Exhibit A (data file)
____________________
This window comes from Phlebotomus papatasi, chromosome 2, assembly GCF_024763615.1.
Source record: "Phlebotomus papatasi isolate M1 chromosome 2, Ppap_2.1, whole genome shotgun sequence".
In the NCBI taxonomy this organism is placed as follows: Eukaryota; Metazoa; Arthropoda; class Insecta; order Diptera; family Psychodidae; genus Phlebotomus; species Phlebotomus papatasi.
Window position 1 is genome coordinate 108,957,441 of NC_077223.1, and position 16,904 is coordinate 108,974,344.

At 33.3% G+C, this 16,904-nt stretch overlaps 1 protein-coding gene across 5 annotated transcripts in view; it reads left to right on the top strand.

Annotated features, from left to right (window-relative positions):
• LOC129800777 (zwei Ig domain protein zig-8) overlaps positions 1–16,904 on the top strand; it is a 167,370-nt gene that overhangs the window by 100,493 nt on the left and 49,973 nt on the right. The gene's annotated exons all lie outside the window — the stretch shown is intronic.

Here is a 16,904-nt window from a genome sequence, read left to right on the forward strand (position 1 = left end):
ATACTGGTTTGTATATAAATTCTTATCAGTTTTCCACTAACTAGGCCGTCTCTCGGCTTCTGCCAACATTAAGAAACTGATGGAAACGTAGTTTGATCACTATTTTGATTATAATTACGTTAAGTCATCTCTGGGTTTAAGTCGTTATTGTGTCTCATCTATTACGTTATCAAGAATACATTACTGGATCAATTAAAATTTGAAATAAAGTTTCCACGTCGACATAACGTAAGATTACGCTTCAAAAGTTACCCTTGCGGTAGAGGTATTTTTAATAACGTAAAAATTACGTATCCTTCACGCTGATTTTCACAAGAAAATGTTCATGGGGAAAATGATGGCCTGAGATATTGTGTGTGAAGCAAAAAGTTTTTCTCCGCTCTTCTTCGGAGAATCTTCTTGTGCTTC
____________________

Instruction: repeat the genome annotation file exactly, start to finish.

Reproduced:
This window comes from Phlebotomus papatasi, chromosome 2, assembly GCF_024763615.1.
Source record: "Phlebotomus papatasi isolate M1 chromosome 2, Ppap_2.1, whole genome shotgun sequence".
In the NCBI taxonomy this organism is placed as follows: Eukaryota; Metazoa; Arthropoda; class Insecta; order Diptera; family Psychodidae; genus Phlebotomus; species Phlebotomus papatasi.
Window position 1 is genome coordinate 108,957,441 of NC_077223.1, and position 16,904 is coordinate 108,974,344.

At 33.3% G+C, this 16,904-nt stretch overlaps 1 protein-coding gene across 5 annotated transcripts in view; it reads left to right on the top strand.

Annotated features, from left to right (window-relative positions):
• LOC129800777 (zwei Ig domain protein zig-8) overlaps positions 1–16,904 on the top strand; it is a 167,370-nt gene that overhangs the window by 100,493 nt on the left and 49,973 nt on the right. The gene's annotated exons all lie outside the window — the stretch shown is intronic.

Here is a 16,904-nt window from a genome sequence, read left to right on the forward strand (position 1 = left end):
ATACTGGTTTGTATATAAATTCTTATCAGTTTTCCACTAACTAGGCCGTCTCTCGGCTTCTGCCAACATTAAGAAACTGATGGAAACGTAGTTTGATCACTATTTTGATTATAATTACGTTAAGTCATCTCTGGGTTTAAGTCGTTATTGTGTCTCATCTATTACGTTATCAAGAATACATTACTGGATCAATTAAAATTTGAAATAAAGTTTCCACGTCGACATAACGTAAGATTACGCTTCAAAAGTTACCCTTGCGGTAGAGGTATTTTTAATAACGTAAAAATTACGTATCCTTCACGCTGATTTTCACAAGAAAATGTTCATGGGGAAAATGATGGCCTGAGATATTGTGTGTGAAGCAAAAAGTTTTTCTCCGCTCTTCTTCGGAGAATCTTCTTGTGCTTC